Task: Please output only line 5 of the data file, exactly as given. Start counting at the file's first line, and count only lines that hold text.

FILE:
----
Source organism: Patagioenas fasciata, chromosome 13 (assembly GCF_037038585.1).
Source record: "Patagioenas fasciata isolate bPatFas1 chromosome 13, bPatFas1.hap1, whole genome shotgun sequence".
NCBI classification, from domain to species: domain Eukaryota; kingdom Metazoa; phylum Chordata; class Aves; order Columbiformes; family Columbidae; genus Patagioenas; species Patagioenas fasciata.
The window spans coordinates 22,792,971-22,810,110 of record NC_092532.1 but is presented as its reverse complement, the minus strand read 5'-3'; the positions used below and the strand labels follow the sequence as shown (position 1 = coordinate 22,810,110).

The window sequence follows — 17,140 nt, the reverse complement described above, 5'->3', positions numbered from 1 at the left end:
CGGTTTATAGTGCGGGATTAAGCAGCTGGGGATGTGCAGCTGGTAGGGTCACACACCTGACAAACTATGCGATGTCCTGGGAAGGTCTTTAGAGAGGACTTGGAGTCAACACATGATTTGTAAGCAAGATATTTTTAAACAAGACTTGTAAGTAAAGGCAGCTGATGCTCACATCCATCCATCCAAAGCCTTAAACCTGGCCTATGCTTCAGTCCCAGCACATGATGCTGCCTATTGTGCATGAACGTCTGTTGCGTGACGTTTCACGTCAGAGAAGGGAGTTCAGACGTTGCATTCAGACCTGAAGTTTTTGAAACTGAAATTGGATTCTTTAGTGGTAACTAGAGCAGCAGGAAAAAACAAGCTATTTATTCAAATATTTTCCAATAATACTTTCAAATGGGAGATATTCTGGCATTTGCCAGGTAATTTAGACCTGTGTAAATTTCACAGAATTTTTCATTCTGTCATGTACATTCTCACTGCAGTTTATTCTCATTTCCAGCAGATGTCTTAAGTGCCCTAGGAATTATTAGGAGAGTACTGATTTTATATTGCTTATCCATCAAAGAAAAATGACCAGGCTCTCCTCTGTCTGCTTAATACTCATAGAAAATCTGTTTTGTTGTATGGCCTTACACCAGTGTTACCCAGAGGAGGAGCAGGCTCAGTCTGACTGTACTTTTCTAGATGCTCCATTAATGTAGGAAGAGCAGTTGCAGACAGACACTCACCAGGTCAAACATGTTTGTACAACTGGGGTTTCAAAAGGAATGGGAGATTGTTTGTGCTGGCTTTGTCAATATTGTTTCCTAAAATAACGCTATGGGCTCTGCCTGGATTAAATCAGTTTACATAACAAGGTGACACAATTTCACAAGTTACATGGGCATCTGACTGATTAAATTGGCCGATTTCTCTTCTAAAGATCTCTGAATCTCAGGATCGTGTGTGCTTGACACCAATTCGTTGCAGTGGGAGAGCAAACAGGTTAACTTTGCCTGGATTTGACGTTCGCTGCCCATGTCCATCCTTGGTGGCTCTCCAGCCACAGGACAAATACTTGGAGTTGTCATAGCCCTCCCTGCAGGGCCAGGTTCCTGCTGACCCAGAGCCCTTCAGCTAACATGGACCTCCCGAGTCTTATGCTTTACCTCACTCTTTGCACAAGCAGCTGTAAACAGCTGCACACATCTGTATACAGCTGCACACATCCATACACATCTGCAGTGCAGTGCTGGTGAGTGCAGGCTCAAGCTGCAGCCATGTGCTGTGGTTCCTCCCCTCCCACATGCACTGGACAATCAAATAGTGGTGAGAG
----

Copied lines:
The window sequence follows — 17,140 nt, the reverse complement described above, 5'->3', positions numbered from 1 at the left end: